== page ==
The number of new patent infringement lawsuits in the U.S. has risen more than 10 percent to 6,092 last year despite a 2011 law specifically aimed at reducing patent litigation, according to a new Lex Machina report. In 2013, Apple and Amazon.com were the most frequent targets of U.S. patent-infringement lawsuits in an increasingly complex legal climate that Congress and the Supreme Court are being asked to control.
Last year, the number of actions increased 12.4 per cent from 2012 despite the America Invents Act (AIA), which was the most significant overhaul of the patent system in decades. Companies including Google, the fourth-most sued, are pushing lawmakers to make changes they say would discourage patent owners who rely on the cost of litigation to extract quick settlements from companies.
“The patent litigation environment continues to be active and at times unpredictable,” Owen Byrd, general counsel for Lex Machina, told Bloomberg Businessweek. “There is still growth in patent litigation and clearly a measurable percentage of that growth comes from” so-called patent monetization entities.”
"If the AIA's intention was to make the patent litigation system predictable and less expensive, it hasn't met those goals yet," said Owen Byrd, lawyer for Lex Machina.
Apple was sued 59 times, Amazon, 50 and AT&T, 45. Courts in eastern Texas and Wilmington, Delaware, were the busiest. The most litigious U.S. patent owner is based in Luxembourg and owns patents related to vehicle tracking and notification systems.
The increase in litigation is partly because of 2011 changes in how lawsuits were filed. Before, a patent owner could file a single suit against dozens of companies; now all defendants must be related in some way. Court rulings over the past eight years that have limited damages made it more difficult to block products, and eased rules to invalidate patents also may be a factor, according to Jason Cassady of Caldwell Cassady & Curry in Dallas.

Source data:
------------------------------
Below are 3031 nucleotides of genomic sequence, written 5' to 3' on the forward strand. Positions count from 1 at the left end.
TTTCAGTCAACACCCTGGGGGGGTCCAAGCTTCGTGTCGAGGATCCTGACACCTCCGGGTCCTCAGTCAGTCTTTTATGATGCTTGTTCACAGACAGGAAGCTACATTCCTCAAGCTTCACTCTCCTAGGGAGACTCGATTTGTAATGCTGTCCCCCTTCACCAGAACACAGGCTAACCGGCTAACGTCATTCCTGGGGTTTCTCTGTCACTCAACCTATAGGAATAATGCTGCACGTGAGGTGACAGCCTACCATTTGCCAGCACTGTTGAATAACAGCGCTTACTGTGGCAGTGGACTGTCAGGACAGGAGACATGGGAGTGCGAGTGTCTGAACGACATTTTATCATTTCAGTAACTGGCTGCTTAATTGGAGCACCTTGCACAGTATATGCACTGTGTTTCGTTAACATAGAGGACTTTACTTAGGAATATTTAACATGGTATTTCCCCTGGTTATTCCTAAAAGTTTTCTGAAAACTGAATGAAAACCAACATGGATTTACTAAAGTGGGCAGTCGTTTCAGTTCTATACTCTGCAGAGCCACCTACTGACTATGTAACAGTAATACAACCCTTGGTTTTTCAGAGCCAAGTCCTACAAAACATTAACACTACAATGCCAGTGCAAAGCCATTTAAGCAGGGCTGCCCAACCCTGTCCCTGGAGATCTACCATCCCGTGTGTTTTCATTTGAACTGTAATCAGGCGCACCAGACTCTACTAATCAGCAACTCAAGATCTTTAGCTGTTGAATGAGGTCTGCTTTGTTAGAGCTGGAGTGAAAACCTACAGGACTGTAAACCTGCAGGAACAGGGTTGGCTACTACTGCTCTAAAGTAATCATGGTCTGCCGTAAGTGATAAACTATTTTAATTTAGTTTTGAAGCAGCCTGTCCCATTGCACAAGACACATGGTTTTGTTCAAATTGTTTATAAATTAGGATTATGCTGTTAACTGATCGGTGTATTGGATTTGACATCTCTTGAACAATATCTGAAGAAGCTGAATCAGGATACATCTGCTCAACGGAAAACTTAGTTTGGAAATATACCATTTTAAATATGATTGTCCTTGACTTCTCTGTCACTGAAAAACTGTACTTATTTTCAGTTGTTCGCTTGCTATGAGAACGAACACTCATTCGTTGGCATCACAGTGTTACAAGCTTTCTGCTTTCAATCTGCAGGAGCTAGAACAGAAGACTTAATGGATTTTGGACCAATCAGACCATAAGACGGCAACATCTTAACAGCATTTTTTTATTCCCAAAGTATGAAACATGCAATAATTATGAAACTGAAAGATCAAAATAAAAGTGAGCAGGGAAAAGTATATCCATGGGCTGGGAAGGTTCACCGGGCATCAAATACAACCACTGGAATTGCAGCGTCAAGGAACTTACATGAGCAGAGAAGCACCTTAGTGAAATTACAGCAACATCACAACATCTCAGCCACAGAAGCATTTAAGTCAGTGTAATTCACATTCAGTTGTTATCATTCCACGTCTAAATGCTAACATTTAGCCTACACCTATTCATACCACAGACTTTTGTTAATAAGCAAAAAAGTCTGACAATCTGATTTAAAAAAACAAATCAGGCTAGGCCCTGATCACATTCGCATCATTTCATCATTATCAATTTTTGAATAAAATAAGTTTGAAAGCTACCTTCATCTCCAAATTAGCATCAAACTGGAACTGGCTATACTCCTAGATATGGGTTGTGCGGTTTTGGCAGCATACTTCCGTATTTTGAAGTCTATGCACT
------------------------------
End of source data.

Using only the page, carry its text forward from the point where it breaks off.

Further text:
“License negotiations are more likely to lead to lawsuits from both “the shakedown entities and the legitimate patent holders. People do not voluntarily take licenses anymore,” Cassady said. “They’re much less likely given the silver bullets involved in litigation and the patent office these days.”
In a filing with the Supreme Court, Apple said that for every case that reaches court, it gets dozens of letters demanding royalties. The number of demand letters being sent out by patent owners is unknown, with a White House report last year estimating that over 100,000 companies were threatened in 2012. Congress is considering proposals that would require patent owners to make clear who really controls the patent, put on hold lawsuits against the users of technology in favor of suits involving the manufacturers, and mandate that the loser in a patent case pay the winner’s legal fees except in limited circumstances.
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